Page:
Late-forming black holes and the antiproton, gamma-ray, and anti-helium excesses

Mrunal Korwar, Stefano Profumo.


Black holes long-lived enough to be the dark matter have temperatures below the MeV. Since Hawking evaporation is a quasi-thermal process, no GeV emission is predicted to be produced by black holes if they are part, or all, of the cosmological dark matter. However, black holes could be “spawned” at late times with masses that correspond to short lifetimes, and as such be significantly hotter and produce particles well in excess of the GeV. Here, we show that such late-forming black holes could, at once, explain the tantalizing excesses found in the gamma radiation from the Galactic center, in the flux of cosmic-ray antiproton, and in the few tentative antihelium events reported by the anti-matter spectrometer AMS-02. We compute accurate predictions for the anti-deuteron, high-energy neutrino, and positron fluxes if this scenario is realized in nature. We find that while the neutrino and positron fluxes are too small compared to the expected background, a significant number of anti-deuteron events is expected both at AMS-02 and at the future General AntiParticle Spectrometer (GAPS).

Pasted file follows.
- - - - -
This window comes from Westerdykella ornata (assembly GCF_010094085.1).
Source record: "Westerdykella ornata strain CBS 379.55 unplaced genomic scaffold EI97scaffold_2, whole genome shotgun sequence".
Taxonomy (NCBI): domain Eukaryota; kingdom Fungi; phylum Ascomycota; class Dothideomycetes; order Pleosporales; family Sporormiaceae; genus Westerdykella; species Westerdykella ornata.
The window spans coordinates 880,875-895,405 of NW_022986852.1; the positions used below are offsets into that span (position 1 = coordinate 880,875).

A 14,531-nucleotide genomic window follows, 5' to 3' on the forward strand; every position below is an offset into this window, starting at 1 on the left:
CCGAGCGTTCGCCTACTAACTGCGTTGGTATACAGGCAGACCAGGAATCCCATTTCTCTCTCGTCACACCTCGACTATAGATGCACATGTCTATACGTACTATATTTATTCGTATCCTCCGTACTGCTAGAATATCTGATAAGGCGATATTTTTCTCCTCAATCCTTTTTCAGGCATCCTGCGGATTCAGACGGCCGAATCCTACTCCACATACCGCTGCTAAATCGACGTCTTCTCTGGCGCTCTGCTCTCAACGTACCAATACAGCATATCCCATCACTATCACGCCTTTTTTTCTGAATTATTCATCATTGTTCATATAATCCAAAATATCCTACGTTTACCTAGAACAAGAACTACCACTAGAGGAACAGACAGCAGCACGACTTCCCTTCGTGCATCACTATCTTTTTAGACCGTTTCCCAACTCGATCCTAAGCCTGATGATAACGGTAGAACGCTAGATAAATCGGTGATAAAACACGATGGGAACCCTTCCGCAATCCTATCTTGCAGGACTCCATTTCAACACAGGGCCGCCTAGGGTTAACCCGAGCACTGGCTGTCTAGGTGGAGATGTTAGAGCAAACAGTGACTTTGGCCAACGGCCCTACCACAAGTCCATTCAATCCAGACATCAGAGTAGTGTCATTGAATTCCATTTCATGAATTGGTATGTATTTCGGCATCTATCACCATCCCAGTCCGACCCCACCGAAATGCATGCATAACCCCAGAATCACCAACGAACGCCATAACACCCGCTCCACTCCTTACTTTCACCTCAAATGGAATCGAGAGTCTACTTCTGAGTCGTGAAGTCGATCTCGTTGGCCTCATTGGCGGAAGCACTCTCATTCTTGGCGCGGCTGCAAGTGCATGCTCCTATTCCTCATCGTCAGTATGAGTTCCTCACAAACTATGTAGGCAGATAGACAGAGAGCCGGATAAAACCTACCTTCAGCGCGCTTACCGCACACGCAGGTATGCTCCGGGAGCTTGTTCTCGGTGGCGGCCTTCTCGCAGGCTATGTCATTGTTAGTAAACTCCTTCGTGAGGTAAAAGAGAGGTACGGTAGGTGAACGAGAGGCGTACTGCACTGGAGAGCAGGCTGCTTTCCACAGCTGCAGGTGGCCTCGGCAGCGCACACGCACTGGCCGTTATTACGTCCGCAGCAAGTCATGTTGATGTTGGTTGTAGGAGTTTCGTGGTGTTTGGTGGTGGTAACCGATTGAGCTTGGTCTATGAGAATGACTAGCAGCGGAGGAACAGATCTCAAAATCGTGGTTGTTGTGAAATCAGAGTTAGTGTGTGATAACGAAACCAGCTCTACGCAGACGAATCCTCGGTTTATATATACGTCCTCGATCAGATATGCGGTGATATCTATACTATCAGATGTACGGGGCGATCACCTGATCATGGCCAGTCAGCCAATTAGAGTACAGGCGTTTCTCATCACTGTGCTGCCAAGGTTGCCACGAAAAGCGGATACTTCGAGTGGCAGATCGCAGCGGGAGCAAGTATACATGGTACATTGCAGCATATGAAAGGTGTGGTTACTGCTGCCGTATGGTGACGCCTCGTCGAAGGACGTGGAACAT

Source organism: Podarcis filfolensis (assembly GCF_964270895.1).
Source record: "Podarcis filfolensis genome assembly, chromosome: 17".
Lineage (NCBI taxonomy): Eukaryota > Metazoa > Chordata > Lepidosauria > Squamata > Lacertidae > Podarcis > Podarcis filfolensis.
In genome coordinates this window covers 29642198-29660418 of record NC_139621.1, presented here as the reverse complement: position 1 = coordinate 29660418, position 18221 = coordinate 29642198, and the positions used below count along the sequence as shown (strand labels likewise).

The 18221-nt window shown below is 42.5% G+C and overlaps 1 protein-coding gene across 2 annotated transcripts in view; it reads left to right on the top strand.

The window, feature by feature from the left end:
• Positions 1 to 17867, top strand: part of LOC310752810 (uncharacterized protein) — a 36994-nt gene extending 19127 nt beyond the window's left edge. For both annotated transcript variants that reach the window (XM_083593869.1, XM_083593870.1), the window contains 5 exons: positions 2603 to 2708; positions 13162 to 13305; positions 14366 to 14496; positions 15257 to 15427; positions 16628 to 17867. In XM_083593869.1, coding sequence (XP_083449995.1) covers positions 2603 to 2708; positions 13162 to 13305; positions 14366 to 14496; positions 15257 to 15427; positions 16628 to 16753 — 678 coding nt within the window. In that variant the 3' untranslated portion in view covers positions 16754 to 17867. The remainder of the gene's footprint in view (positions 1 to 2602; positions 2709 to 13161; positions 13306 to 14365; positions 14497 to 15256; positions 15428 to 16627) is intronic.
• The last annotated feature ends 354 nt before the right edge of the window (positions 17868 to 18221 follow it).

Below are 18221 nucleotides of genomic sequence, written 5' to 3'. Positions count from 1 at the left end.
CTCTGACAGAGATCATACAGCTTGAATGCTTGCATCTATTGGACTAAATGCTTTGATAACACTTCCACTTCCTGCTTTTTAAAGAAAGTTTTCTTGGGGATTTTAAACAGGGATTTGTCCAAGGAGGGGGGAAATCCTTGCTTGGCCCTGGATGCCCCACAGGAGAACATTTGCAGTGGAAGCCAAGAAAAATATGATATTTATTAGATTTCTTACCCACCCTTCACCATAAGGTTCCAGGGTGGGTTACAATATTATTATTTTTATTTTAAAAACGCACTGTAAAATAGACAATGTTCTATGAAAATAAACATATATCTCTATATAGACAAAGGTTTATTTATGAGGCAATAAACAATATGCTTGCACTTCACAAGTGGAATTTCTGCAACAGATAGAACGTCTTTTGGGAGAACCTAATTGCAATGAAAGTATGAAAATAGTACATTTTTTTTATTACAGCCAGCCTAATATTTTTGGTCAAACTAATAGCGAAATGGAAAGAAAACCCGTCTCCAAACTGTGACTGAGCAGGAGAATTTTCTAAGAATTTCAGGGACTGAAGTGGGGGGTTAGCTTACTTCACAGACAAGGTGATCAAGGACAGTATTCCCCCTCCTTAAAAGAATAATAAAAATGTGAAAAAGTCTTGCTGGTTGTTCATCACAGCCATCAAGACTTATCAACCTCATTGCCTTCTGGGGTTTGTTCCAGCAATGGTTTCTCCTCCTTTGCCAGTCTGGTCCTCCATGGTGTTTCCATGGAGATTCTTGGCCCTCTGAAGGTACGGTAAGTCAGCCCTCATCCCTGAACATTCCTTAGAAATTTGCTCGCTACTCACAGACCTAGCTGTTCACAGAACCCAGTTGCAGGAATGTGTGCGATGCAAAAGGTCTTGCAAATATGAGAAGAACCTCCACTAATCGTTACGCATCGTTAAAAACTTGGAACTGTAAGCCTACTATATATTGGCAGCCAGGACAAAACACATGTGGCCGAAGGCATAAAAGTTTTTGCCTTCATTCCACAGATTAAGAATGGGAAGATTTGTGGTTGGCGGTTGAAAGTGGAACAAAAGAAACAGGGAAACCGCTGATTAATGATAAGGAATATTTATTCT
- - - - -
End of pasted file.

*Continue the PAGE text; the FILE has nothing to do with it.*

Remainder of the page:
Associated Fellows